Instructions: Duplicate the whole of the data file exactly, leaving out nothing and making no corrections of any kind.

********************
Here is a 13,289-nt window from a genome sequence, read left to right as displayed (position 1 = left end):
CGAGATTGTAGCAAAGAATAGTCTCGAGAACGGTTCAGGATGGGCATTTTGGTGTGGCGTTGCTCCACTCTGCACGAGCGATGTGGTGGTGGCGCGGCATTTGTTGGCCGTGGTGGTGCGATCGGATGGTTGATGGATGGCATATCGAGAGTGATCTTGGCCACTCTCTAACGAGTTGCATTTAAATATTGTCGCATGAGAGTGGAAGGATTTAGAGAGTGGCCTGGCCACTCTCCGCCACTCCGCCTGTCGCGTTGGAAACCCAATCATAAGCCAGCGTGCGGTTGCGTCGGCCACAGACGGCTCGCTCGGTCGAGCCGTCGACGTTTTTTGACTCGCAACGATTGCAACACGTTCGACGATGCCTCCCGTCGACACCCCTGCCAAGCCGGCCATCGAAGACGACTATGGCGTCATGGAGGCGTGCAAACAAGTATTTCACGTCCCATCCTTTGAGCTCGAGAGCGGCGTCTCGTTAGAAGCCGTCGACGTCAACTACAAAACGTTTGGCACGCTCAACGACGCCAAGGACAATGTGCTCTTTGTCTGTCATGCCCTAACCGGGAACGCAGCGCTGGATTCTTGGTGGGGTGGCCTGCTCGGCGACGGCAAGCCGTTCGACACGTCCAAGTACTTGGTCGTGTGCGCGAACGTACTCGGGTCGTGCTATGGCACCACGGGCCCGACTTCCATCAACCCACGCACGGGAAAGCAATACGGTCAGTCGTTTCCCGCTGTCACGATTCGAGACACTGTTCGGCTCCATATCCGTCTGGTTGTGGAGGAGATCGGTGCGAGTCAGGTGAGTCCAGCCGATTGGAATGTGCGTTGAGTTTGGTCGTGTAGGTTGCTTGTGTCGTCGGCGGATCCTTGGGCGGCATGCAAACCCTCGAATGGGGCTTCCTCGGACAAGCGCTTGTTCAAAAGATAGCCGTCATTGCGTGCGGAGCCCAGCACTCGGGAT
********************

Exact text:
Here is a 13,289-nt window from a genome sequence, read left to right as displayed (position 1 = left end):
CGAGATTGTAGCAAAGAATAGTCTCGAGAACGGTTCAGGATGGGCATTTTGGTGTGGCGTTGCTCCACTCTGCACGAGCGATGTGGTGGTGGCGCGGCATTTGTTGGCCGTGGTGGTGCGATCGGATGGTTGATGGATGGCATATCGAGAGTGATCTTGGCCACTCTCTAACGAGTTGCATTTAAATATTGTCGCATGAGAGTGGAAGGATTTAGAGAGTGGCCTGGCCACTCTCCGCCACTCCGCCTGTCGCGTTGGAAACCCAATCATAAGCCAGCGTGCGGTTGCGTCGGCCACAGACGGCTCGCTCGGTCGAGCCGTCGACGTTTTTTGACTCGCAACGATTGCAACACGTTCGACGATGCCTCCCGTCGACACCCCTGCCAAGCCGGCCATCGAAGACGACTATGGCGTCATGGAGGCGTGCAAACAAGTATTTCACGTCCCATCCTTTGAGCTCGAGAGCGGCGTCTCGTTAGAAGCCGTCGACGTCAACTACAAAACGTTTGGCACGCTCAACGACGCCAAGGACAATGTGCTCTTTGTCTGTCATGCCCTAACCGGGAACGCAGCGCTGGATTCTTGGTGGGGTGGCCTGCTCGGCGACGGCAAGCCGTTCGACACGTCCAAGTACTTGGTCGTGTGCGCGAACGTACTCGGGTCGTGCTATGGCACCACGGGCCCGACTTCCATCAACCCACGCACGGGAAAGCAATACGGTCAGTCGTTTCCCGCTGTCACGATTCGAGACACTGTTCGGCTCCATATCCGTCTGGTTGTGGAGGAGATCGGTGCGAGTCAGGTGAGTCCAGCCGATTGGAATGTGCGTTGAGTTTGGTCGTGTAGGTTGCTTGTGTCGTCGGCGGATCCTTGGGCGGCATGCAAACCCTCGAATGGGGCTTCCTCGGACAAGCGCTTGTTCAAAAGATAGCCGTCATTGCGTGCGGAGCCCAGCACTCGGGAT